(I wrote, but Tanus doesn't have the ability to quote me properly
Backpedal noted. You pretend to defend chinese imported toxins until
confronted with facts. Thanks for verifying that.
OK, so tell me specifically which recalls on productrecallwatch.com
aren't accurate. Because, if they're wrong, it's not the fault of the
messenger (me) but, the fault of the reporting entities (various). Show
your work. Or just admit that you got nothing, which anyone who keeps
current on the facts will know.
If only your point of view had ANY validity. And yet it doesn't. And
yet you defend it. Why do you try to help people trying to kill me, my
kids, and my pets?
Not to start a war but you state that "we give you specs" how did you
determine the exact specs that the Chinese were given? Is this
information available on the Web?
I ask this because my experience in dealing with the Chinese is that
they do meet the specs - right to the letter. If your spec is "paint
it red" then they paint it red with the cheapest paint that they can
locate. If you say "it must pass a protein check using the XYZ test"
then it will.
But if you say "paint it red" using a paint with the following
constituents - AND NOT CONTAINING ANY OF THE SUBSTANCES ON THE
ATTACHED HAZARDOUS CONTENTS LIST" then that is exactly what you will
get, but it may very well cost you more money.
Since this is a metal working group let me give you another example:
All over Asia are machine shops (what we used to call job shops) and
every one is equipped with Chinese machines. Lathes, milling machines,
grinders, you name it. And every one of these machines is equal in
quality to the American made machinery that I ran for many years, but
you don't see this machinery in the U.S. because nobody wants to buy
it - it costs too much. What everyone wants is the cheap Chinese junk
from Harbor Freight. So that is what is what the Chinese sell to
Harbor Freight - cheap junk that you can't find in most Asian
countries because no professional shop here will buy it.
In short, "you want cheap - we got cheap"
from address for reply)
Bruce, you said something very interesting and something that makes
sense to me.
What I do want to know is, how come those quality chinese goods are
not seen in the US, as much as they deserve to be seen.
I mean, if I could buy a quality new machine for, say, 60% of what a
new US made machine costs, I personally would do it. (assuming that
support, etc is also available).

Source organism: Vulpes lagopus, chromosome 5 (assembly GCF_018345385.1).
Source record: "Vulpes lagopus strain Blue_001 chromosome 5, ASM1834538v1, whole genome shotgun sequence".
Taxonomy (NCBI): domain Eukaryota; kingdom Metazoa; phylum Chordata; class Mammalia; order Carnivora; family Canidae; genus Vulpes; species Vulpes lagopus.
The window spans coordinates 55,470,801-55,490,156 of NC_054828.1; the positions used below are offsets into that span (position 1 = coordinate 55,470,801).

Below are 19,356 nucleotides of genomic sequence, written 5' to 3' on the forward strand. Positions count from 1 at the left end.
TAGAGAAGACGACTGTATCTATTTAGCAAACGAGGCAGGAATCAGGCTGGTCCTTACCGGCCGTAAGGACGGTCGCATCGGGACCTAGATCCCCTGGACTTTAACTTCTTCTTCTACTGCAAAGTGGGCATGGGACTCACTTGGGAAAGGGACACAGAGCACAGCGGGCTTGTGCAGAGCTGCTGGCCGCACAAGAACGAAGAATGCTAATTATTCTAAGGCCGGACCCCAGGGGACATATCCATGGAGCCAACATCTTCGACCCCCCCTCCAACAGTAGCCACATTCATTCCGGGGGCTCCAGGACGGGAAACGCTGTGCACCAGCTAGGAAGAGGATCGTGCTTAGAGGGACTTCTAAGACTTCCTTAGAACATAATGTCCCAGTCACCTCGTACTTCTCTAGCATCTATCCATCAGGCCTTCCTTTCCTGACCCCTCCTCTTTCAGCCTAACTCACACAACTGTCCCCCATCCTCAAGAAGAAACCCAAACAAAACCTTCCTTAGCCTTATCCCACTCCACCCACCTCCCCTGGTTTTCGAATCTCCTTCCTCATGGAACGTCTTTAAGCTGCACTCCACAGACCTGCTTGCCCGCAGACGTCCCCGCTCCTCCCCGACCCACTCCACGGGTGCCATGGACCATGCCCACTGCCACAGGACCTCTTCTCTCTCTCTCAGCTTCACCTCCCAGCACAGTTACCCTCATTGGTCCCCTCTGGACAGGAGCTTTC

Frankly I don't know, but I can say that after perusing the pages of
Harbor Freight I've seen none of these types of machines offered for
sale here. The multi function mini machines are available but rare. I
believe they are of European manufacture.
Do a search on Alibaba and see what is available, I think you will
find it enlightening.
Regarding support I can't comment on what is available in the U.S. I
suspect that it is a factor of who is the agent/supplier, but In Asia
all machinery comes with guarantees and at least parts support.
from address for reply)
Of course. The specific chemicals spec'd for aqua-dots, for instance,
and the chemical substituted, have been widely published. And each of
the toy manufacturers has _claimed_ that lead paint was substituted for
the specified paint, even to the point where the initial batches were
made to spec, passed QA, and then the cheaper lead paint was substituted
for later production.
Eve if they have to put phenols in a food product, which will kill
whatever eats it?
Yes, in theory, but in the case of this example, the spec was not
followed. I'm kind of surprised that people who haven't followed the
issue are springing to the defense of China on this one because, it's
really not a supportable point of view.
Cheap is fine, if that's the spec. If the spec is "Use this polymer
which doesn't metabolize into a drug that will induce coma if eaten",
and they use one that does, because it's cheaper (yes I can provide
cites), then THAT is a problem. And that's what they did in this case.
And continue to do at every opportunity.
THAT, is the problem.
Im fascinated by the fact the buffoon thinks that the end user or
retailer is supposed to act as the QA department of a manufacturer
3500 miles away, and with 3 degrees of separation.
As a former QC tech for a US factory, one of my tasks was to inspect
incoming shipments using random samples to determine if they did
indeed meet specifications. The shipments came from more than 3500
miles away, with many degrees of separation. One of the things we
checked was chemical content of the paint. (More specifically, we
checked for certain banned compounds and elements.)
That's not idiocy. It's responsible standard operating procedure. Or
at least it was, fifteen years ago.
Are you telling me that factories today aren't inspecting their parts
Of course not. It's also not the topic of discussion in this case.
The factories, are in China. And if they're inspecting 'em, the same
people putting lead paint on the toys are the ones "inspecting" for it.